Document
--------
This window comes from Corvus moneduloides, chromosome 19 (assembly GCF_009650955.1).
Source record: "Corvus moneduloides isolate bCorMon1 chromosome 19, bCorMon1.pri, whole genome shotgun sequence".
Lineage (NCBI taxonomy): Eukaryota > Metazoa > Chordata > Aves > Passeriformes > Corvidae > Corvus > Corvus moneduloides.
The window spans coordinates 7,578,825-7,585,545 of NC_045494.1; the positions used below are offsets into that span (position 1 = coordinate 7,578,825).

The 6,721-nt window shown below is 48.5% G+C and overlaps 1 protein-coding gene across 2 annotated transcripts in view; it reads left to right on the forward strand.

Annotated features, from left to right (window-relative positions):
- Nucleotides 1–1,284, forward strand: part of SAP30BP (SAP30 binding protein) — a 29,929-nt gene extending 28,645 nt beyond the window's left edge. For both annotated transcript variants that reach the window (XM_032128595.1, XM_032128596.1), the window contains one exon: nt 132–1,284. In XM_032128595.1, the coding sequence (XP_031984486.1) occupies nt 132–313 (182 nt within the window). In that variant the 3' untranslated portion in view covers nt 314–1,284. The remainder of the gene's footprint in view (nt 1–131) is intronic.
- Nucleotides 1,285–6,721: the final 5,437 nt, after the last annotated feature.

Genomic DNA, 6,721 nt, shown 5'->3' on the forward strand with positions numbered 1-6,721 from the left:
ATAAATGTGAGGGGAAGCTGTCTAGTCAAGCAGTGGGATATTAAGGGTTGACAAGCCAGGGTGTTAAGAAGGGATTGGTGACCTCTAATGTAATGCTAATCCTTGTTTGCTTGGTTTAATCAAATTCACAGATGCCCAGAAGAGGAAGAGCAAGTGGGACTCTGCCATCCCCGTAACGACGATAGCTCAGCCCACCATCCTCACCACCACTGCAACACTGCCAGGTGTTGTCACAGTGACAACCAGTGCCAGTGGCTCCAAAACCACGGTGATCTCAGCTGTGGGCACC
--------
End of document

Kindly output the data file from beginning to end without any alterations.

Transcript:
This window comes from Corvus moneduloides, chromosome 19 (assembly GCF_009650955.1).
Source record: "Corvus moneduloides isolate bCorMon1 chromosome 19, bCorMon1.pri, whole genome shotgun sequence".
Lineage (NCBI taxonomy): Eukaryota > Metazoa > Chordata > Aves > Passeriformes > Corvidae > Corvus > Corvus moneduloides.
The window spans coordinates 7,578,825-7,585,545 of NC_045494.1; the positions used below are offsets into that span (position 1 = coordinate 7,578,825).

The 6,721-nt window shown below is 48.5% G+C and overlaps 1 protein-coding gene across 2 annotated transcripts in view; it reads left to right on the forward strand.

Annotated features, from left to right (window-relative positions):
- Nucleotides 1–1,284, forward strand: part of SAP30BP (SAP30 binding protein) — a 29,929-nt gene extending 28,645 nt beyond the window's left edge. For both annotated transcript variants that reach the window (XM_032128595.1, XM_032128596.1), the window contains one exon: nt 132–1,284. In XM_032128595.1, the coding sequence (XP_031984486.1) occupies nt 132–313 (182 nt within the window). In that variant the 3' untranslated portion in view covers nt 314–1,284. The remainder of the gene's footprint in view (nt 1–131) is intronic.
- Nucleotides 1,285–6,721: the final 5,437 nt, after the last annotated feature.

Genomic DNA, 6,721 nt, shown 5'->3' on the forward strand with positions numbered 1-6,721 from the left:
ATAAATGTGAGGGGAAGCTGTCTAGTCAAGCAGTGGGATATTAAGGGTTGACAAGCCAGGGTGTTAAGAAGGGATTGGTGACCTCTAATGTAATGCTAATCCTTGTTTGCTTGGTTTAATCAAATTCACAGATGCCCAGAAGAGGAAGAGCAAGTGGGACTCTGCCATCCCCGTAACGACGATAGCTCAGCCCACCATCCTCACCACCACTGCAACACTGCCAGGTGTTGTCACAGTGACAACCAGTGCCAGTGGCTCCAAAACCACGGTGATCTCAGCTGTGGGCACC